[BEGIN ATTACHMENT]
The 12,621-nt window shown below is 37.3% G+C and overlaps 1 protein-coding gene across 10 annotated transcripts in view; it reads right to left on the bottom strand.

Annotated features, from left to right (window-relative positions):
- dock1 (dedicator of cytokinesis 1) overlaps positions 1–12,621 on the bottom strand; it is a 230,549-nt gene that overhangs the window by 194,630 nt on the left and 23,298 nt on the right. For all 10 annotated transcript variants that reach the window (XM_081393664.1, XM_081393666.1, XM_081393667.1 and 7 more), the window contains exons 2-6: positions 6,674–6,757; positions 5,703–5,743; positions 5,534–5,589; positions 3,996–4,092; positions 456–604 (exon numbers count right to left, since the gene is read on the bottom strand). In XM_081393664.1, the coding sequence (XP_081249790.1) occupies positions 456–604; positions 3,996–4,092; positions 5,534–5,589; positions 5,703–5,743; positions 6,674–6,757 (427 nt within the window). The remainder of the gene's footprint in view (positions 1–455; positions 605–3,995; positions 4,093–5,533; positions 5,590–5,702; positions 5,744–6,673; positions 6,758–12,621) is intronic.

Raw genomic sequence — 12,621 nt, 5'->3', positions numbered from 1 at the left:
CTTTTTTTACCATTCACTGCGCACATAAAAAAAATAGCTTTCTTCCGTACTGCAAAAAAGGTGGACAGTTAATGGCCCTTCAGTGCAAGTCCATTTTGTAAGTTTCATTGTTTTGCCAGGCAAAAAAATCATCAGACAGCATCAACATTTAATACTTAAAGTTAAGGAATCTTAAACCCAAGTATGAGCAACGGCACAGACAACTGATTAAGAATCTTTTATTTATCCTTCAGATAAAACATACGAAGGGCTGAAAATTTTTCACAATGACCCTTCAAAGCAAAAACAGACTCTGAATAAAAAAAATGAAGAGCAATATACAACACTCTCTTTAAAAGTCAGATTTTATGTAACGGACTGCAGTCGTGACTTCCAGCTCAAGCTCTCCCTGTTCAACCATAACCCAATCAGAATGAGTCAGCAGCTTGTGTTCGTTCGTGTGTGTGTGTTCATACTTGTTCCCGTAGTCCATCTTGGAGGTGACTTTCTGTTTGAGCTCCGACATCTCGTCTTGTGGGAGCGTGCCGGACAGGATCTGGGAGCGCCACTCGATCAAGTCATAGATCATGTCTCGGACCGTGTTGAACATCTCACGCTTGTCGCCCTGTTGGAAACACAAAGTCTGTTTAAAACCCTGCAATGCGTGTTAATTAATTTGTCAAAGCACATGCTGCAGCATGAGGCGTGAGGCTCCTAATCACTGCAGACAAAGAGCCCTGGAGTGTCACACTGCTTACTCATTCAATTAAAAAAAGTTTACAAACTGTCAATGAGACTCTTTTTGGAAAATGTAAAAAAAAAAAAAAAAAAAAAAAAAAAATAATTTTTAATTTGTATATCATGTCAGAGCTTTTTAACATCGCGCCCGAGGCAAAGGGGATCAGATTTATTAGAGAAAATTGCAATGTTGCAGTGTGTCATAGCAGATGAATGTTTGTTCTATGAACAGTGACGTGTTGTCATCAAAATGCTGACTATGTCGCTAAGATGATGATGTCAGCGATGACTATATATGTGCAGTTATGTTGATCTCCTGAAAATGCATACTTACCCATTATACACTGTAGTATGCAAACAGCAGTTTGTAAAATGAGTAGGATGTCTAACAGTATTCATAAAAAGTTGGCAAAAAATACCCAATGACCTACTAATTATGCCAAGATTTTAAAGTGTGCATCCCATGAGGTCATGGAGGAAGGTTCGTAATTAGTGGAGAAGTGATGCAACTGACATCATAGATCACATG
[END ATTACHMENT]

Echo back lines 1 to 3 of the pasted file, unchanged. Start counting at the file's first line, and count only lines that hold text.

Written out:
The 12,621-nt window shown below is 37.3% G+C and overlaps 1 protein-coding gene across 10 annotated transcripts in view; it reads right to left on the bottom strand.

Annotated features, from left to right (window-relative positions):
- dock1 (dedicator of cytokinesis 1) overlaps positions 1–12,621 on the bottom strand; it is a 230,549-nt gene that overhangs the window by 194,630 nt on the left and 23,298 nt on the right. For all 10 annotated transcript variants that reach the window (XM_081393664.1, XM_081393666.1, XM_081393667.1 and 7 more), the window contains exons 2-6: positions 6,674–6,757; positions 5,703–5,743; positions 5,534–5,589; positions 3,996–4,092; positions 456–604 (exon numbers count right to left, since the gene is read on the bottom strand). In XM_081393664.1, the coding sequence (XP_081249790.1) occupies positions 456–604; positions 3,996–4,092; positions 5,534–5,589; positions 5,703–5,743; positions 6,674–6,757 (427 nt within the window). The remainder of the gene's footprint in view (positions 1–455; positions 605–3,995; positions 4,093–5,533; positions 5,590–5,702; positions 5,744–6,673; positions 6,758–12,621) is intronic.